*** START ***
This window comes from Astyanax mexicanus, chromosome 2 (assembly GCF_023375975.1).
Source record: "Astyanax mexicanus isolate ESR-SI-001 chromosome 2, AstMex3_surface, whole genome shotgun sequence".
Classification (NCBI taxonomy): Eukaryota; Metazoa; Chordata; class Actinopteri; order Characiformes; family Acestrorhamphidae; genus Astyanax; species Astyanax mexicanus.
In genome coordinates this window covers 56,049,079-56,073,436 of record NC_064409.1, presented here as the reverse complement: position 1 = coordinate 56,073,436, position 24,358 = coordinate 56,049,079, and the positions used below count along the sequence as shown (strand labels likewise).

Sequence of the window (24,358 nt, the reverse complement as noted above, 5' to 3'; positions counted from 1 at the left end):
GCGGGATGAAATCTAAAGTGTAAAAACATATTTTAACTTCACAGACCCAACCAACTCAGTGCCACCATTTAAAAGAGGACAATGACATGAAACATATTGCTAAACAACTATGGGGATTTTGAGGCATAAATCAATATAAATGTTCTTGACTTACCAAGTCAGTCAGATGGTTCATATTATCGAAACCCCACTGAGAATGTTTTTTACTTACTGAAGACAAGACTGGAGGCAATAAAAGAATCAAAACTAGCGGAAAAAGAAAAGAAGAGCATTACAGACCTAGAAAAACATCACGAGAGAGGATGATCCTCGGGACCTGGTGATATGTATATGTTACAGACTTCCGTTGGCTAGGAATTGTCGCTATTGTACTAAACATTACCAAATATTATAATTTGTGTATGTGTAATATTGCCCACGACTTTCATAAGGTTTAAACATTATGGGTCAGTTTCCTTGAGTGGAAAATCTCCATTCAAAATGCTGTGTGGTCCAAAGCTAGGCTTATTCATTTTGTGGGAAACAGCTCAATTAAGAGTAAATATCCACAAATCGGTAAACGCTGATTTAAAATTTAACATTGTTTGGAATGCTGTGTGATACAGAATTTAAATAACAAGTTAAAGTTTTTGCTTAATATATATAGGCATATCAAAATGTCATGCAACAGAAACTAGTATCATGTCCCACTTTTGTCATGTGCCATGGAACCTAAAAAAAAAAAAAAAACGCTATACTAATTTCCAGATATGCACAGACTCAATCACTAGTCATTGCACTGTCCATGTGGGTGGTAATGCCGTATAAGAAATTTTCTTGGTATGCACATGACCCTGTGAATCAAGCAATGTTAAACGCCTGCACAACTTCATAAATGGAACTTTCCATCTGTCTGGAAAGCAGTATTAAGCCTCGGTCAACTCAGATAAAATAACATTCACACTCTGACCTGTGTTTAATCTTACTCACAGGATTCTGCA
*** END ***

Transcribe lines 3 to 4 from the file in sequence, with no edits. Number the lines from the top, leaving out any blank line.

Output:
Classification (NCBI taxonomy): Eukaryota; Metazoa; Chordata; class Actinopteri; order Characiformes; family Acestrorhamphidae; genus Astyanax; species Astyanax mexicanus.
In genome coordinates this window covers 56,049,079-56,073,436 of record NC_064409.1, presented here as the reverse complement: position 1 = coordinate 56,073,436, position 24,358 = coordinate 56,049,079, and the positions used below count along the sequence as shown (strand labels likewise).